We’re looking to replace a left fielder assuming Soriano’s moved. Melky Cabrera was on steroids and might come cheap, but Melky not on steroids might suck, so probably not a good idea. The big fish is Josh Hamilton, but he will actually be older than Soriano was when that mega-deal was signed in 2007, so big red flags there. Delmon Young is young enough but like the rest of the Detroit Tigers he’s terrible at defense. Might as well just keep Soriano and wait out this part of the market. Heck, by the time Soriano’s done, Matthew Szczur might be ready to make his major league debut. Let’s pass on this one even though Hamilton is likely an offensive upgrade and the Cubs will at least throw their hat in the ring to piss off the other suitors.
In center, the names that intrigue me are Michael Bourn and B.J. Upton. Bourn is a superb defender and has speed on the basepaths, but he’ll be 30. Upton has power but is on-base challenged. I’d rather the Cubs spent their money elsewhere. So let’s see what Brett Jackson has in a full season assuming he makes the team out of camp.
In right, probably the best option available should he leave the Yankees is Nick Swisher. Switch-hitter, can play all OF positions and 1B, and great on-base skills with solid power. He’s also rumored to want a $100MM deal which makes me think he’s delusional. Swisher will be 32. This is also a longshot for a rebuilding club.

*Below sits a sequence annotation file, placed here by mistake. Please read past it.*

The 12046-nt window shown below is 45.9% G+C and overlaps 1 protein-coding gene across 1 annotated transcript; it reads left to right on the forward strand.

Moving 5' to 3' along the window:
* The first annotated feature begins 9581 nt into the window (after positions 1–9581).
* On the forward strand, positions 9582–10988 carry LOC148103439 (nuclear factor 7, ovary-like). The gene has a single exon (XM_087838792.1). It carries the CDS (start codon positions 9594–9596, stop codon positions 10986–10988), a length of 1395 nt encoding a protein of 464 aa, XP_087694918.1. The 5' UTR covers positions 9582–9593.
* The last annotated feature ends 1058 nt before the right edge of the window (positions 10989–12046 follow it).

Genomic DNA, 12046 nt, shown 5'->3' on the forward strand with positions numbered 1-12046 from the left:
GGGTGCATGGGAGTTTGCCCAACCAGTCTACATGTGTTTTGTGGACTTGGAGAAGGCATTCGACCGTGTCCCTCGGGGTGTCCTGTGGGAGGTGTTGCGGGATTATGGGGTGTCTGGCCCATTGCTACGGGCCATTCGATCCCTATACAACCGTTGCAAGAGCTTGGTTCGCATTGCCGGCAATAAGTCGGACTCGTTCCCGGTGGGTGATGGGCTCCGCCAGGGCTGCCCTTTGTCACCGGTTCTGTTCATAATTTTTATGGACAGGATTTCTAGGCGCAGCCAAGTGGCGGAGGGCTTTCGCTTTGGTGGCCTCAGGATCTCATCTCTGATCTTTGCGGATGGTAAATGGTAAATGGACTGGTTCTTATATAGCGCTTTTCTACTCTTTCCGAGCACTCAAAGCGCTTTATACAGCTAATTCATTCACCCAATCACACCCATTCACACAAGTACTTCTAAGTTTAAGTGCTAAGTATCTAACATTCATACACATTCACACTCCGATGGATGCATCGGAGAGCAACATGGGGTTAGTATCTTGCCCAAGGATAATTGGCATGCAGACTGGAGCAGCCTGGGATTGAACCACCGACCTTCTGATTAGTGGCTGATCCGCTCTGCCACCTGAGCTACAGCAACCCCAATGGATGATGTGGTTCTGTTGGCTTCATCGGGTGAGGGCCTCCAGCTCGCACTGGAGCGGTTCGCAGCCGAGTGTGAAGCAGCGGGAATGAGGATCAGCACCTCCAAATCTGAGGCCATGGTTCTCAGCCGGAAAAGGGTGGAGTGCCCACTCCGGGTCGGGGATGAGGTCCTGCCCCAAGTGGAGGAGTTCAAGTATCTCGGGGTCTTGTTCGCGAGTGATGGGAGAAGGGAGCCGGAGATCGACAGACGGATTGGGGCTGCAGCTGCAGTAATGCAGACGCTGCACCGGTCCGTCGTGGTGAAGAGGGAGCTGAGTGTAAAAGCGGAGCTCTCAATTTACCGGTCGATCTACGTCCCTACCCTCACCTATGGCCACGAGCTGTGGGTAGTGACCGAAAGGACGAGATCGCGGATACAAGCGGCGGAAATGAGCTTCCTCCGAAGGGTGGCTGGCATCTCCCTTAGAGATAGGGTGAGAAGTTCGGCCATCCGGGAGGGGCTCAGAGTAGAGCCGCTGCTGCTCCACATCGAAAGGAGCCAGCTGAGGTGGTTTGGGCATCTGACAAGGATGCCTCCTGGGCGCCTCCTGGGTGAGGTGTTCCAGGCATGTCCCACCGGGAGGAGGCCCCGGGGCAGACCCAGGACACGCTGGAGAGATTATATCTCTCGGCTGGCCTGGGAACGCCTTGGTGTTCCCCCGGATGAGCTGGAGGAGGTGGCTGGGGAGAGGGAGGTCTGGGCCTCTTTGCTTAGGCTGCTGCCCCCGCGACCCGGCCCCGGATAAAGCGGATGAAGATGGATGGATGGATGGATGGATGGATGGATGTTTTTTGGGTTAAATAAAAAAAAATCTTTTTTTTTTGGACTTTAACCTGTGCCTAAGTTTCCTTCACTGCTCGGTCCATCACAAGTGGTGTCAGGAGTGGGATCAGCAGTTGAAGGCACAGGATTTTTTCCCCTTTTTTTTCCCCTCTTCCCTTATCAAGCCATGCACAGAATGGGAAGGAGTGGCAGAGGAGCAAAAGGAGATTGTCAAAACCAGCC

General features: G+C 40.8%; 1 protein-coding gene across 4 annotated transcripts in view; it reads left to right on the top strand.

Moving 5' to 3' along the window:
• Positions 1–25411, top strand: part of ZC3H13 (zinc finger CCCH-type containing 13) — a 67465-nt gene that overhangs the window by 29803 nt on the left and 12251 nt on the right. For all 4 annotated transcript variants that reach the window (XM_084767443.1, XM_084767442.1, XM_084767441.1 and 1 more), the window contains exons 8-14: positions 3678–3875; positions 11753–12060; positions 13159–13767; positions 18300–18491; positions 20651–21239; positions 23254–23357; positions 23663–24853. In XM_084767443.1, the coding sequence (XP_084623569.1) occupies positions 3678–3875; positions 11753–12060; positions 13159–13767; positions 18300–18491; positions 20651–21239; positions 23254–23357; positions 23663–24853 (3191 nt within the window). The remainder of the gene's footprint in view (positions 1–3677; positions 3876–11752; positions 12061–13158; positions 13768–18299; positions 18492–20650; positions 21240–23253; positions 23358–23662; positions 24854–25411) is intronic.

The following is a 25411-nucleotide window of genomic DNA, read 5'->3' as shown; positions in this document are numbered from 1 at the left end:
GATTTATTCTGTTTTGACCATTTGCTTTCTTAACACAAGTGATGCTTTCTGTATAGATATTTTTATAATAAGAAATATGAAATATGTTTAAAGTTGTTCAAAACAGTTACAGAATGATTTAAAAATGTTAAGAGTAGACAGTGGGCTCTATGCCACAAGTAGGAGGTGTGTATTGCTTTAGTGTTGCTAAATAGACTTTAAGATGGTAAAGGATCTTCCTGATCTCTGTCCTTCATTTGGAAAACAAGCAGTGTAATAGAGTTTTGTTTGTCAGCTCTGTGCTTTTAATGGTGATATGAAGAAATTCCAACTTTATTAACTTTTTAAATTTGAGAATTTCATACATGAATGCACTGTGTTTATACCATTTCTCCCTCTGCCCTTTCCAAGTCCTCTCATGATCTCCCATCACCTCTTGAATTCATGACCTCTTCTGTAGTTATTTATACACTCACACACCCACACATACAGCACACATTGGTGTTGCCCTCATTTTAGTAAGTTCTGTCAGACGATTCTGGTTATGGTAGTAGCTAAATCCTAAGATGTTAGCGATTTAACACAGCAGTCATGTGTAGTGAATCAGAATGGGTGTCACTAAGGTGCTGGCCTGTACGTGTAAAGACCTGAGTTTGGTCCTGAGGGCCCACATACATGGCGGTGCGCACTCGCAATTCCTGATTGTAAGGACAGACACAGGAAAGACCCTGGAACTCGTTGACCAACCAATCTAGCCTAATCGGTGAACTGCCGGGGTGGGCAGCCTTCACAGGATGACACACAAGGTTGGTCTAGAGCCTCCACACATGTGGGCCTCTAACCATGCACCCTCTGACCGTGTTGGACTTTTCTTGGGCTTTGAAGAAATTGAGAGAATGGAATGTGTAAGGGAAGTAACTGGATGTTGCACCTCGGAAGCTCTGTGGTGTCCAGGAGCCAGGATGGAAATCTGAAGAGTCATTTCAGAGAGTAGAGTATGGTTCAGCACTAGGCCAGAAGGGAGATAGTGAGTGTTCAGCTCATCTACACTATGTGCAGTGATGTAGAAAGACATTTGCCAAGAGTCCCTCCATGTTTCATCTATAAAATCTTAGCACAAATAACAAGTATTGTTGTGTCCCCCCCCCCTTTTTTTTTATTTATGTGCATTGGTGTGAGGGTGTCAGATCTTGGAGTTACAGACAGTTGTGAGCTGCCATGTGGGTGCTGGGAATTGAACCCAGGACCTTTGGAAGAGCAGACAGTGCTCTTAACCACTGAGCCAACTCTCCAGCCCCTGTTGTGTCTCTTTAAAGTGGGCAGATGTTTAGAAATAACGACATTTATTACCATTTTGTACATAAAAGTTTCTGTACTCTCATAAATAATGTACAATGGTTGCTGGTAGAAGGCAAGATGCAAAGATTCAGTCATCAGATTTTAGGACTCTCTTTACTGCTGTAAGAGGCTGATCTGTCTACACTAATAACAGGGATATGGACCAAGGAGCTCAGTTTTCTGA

Zack Greinke is available. To hell with his anxiety issues; if you’re going to spend that much on a guy you’re going to get him some lithium or whatever they prescribe plus a shrink and some teddy bears. Greinke is the best pitcher available in free agency and I’d be shocked if the Cubs didn’t at least put out feelers for him.
Edwin Jackson is likely going to be much cheaper than Greinke and could fit the mold of a Paul Maholm contract. He’s actually pretty solid so I could see him as a priority target. Brandon McCarthy is on the list but I expect the A’s to make him an extension offer.
As for relievers, I think the Cubs are better off staying in-house and paying league minimum for a patchwork bullpen. The available relievers make me want to cry.
List of Maybes
So if I were playing Nostradumbass again, I’d say the Cubs try to drive up the prices for Josh Hamilton and Zack Greinke for everyone else, and make more serious efforts to sign Kelly Johnson and Edwin Jackson. The free agent class kind of sucks and most of the age-ranges don’t match up with the long-term rebuild plan for the Cubs. But someone has to play 162 games even on a crap team, and someone has to pitch. Maybe Theo and Jed decide to splurge a bit after all. But I wouldn’t count on it.
I’d be perfectly happy if the Cubs signed Johnson and Edwin Jackson to short deals and then traded them for prospects at midseason. Doing anything too exorbitant seems contrary to the path that they are taking now. Unfortunately for all of us, we will have to continue to be patient. Various pitchers who are or used to be good are on the 2014 free agent list. If the in-house Cubs can get good in a hurry, maybe the front office goes after them instead.